Last month my friend invited me for a two-day hiking trip (a “Randonnée“) through the Parc National du Mercantour, a national park along the France / Italy border in the Southern Alps. Naturally I didn’t hesitate at jumping at the chance, even though I had no idea what it would involve.
He got back to me eventually and proposed the weekend of June 30 / July 1 for a self-supported hike (backpacking with food, clothes, sleeping bags, etc.). I had brought my backpack from the Atacama as well as water bottles, so I was all set. Perfect.
The park is only about 90 minutes away. It’s maybe 30 miles, but there’s no fast way to get there from Villefranche. It involves lots of small, windy roads that would make Mike O nervous.
The plan would be as follows:
- Start at Lake Mesches, and head west and north
- Hike approximately 25 km to the Refuge de Nice, where we spend the night
- Begin Day 2 from Refuge de Nice, and make our way back to the starting point, passing through the Refuge de Valmasque for a break.
Here is what the map of the trip looked like. The green start indicator is Lake Mesches where we parked the car and started / ended our journey. The red stop indicator is the Refuge de Nice, where we slept Saturday night. That border you see running along the top of the map is the France / Italy border.
Saturday morning Thierry picked me up at 7am and we made our way to the park. I had my pack fairly well-loaded for only a two day trip, but I wanted to be on the safe side when it came to food. I wasn’t sure how challenging the terrain would be or what sort of provisions would be waiting for us at the Refuge de Nice.
When we got to Lake Mesches and got out of the car to start our randonnée, the first thing I noticed was how nice the weather was. In Nice and Villefranche, the summer is definitely settling in. It’s hot, it’s humid, and the dew point is uncomfortably high. Just walking around in shorts and a t-shit, you sweat like a pig. Here in the park, we found ourselves starting at 4,500 feet where the air is cool and dry. I was so happy to get off the seacoast.
Like you would imagine, the park was beautiful. I shouldn’t have to explain that the Southern Alps are going to be beautiful. What was unique (to me) about them was how rocky they were, and that there was still snow on the ground at some elevations (depending where the shadows were cast). I had brought my Flite-195 trail shoes with me. They’re technically trail shoes, but they’re very thin-soled and I wish I had brought beefier shoes because rocks kept sticking the underside of my foot fairly uncomfortable.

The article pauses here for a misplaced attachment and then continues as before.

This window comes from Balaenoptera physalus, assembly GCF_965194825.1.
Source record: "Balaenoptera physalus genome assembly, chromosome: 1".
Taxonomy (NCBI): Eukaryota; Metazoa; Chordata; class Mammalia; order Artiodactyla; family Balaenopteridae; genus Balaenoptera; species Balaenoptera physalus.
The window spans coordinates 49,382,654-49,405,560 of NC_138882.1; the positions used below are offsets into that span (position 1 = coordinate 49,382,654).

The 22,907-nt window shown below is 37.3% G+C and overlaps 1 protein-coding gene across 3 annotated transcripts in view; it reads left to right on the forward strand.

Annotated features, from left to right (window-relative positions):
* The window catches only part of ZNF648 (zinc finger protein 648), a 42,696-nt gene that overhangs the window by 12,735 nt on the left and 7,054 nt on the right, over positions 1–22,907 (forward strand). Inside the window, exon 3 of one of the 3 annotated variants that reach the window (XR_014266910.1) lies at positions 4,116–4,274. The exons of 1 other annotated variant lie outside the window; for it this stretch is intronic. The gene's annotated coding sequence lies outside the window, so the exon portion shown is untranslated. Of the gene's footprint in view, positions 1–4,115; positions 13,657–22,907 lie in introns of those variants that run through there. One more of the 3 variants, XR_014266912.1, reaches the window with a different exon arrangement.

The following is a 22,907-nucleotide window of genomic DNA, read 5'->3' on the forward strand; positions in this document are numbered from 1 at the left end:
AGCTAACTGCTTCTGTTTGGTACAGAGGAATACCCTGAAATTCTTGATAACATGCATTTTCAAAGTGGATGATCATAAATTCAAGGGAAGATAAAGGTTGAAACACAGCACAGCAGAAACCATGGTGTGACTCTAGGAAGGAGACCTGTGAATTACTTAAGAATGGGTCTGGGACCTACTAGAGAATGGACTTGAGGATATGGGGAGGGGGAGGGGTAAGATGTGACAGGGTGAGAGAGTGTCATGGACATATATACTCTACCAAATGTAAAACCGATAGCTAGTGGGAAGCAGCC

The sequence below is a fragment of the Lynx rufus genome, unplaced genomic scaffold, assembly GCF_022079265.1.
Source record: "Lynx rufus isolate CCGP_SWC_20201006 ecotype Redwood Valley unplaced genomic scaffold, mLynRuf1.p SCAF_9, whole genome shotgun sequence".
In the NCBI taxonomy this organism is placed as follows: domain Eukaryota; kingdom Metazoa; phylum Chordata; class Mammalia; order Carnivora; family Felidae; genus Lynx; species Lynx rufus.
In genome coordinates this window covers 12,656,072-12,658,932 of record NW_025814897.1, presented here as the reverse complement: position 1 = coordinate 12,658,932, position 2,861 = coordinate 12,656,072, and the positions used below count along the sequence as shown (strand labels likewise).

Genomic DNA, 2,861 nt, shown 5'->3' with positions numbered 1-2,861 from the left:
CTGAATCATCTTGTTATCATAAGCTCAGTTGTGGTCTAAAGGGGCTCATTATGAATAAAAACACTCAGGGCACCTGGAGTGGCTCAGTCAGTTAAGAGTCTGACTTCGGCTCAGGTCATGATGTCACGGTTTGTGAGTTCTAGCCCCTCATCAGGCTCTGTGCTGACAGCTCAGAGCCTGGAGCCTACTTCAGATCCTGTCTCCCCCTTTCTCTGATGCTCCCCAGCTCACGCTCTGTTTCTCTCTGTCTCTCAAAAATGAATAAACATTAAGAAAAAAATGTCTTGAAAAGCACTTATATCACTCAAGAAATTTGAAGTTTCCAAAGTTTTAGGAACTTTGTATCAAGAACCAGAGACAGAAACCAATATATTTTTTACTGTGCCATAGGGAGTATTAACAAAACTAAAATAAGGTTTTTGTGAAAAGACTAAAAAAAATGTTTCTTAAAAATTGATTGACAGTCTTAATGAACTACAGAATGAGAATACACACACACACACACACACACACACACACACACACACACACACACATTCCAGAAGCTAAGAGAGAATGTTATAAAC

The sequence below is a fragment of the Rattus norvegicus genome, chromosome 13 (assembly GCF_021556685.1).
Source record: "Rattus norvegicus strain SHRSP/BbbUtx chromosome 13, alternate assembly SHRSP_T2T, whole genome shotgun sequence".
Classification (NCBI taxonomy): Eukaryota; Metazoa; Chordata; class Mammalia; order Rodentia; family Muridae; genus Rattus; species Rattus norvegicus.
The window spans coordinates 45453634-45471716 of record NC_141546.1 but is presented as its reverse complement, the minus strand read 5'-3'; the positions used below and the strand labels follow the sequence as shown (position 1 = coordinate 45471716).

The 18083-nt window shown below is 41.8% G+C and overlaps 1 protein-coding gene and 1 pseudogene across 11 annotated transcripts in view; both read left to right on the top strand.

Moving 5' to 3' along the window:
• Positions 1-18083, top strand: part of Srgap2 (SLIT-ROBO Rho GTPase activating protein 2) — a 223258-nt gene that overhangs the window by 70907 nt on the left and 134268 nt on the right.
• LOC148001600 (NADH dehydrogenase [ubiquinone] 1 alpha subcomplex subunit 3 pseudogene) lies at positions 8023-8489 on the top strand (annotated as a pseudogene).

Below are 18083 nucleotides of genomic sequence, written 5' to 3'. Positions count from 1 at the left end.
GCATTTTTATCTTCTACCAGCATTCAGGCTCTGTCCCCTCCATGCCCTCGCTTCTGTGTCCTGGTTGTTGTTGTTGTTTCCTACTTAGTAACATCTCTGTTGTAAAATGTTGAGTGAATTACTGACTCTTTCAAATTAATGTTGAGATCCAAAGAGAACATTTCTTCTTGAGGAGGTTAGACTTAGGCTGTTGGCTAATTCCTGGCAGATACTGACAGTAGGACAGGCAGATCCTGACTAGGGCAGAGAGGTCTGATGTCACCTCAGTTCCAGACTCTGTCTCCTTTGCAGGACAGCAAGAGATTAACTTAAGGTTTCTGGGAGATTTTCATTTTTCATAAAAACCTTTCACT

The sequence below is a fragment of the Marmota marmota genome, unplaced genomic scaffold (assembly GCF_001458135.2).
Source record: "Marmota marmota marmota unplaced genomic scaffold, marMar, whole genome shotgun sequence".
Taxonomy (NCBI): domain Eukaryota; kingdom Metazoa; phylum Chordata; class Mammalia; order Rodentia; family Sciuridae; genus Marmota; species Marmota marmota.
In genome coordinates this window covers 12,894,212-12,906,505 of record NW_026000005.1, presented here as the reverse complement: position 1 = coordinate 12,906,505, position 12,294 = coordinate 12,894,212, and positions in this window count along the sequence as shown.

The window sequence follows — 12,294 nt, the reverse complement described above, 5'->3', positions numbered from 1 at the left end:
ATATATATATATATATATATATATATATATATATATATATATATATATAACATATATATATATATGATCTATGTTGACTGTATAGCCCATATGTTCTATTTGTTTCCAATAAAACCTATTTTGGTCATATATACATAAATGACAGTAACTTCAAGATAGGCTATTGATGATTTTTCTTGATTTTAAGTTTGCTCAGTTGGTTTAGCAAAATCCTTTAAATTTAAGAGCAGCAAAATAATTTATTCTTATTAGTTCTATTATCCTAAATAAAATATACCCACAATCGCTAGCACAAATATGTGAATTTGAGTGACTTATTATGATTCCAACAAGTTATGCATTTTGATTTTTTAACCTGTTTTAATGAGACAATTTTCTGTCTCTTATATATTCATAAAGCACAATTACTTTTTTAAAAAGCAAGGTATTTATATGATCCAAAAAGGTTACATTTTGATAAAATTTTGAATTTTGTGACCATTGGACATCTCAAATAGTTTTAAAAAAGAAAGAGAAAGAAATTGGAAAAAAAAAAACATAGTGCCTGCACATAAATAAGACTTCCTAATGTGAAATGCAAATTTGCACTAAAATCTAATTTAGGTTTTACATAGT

The trails were fairly well-marked, although there were a few times when Thierry and I had to scour ahead for where the painted trail markers were.
Starting at 4,500 feet, we were still well within the confines of the treed forest. There was lots of pretty shade and typical overgrown greenness of late Spring. Thierry was fairly confident that we would see plenty of “chamois,” a wild goat-antelope species (according to wikipedia) that live at high altitude among the rocks in mountains.
Straight from the opening miles, I could tell that this little randonnée wasn’t going to be flat. Within 2 hours we had only gone 5 miles, but we had climbed to over 7,000 feet. We were straddling the tree line at this point, and by the time we got to our first stop of the day at the Refuge des Merveilles.
Every few hours worth of hiking there are these “refuges” where you can stop. They’re basically just a log cabin in the middle of the park. During the day you can stop for limited hot food options and drinks (being France, of course you can get wine — hot and cold). In the evenings, they have bunkbed dormatories (dortoirs) where you can stay for the night in additional a proper 3-course meal service. The meals aren’t exactly Michelin-grade, but at the end of 8 hours of hiking who can tell the difference?
Thierry and I stopped at the refuge for a quick snack from our backpacks, and to give our legs a little rest. It was a welcome break, both for the rest and for the view. The refuge is located along the beautiful Lake Long Superior.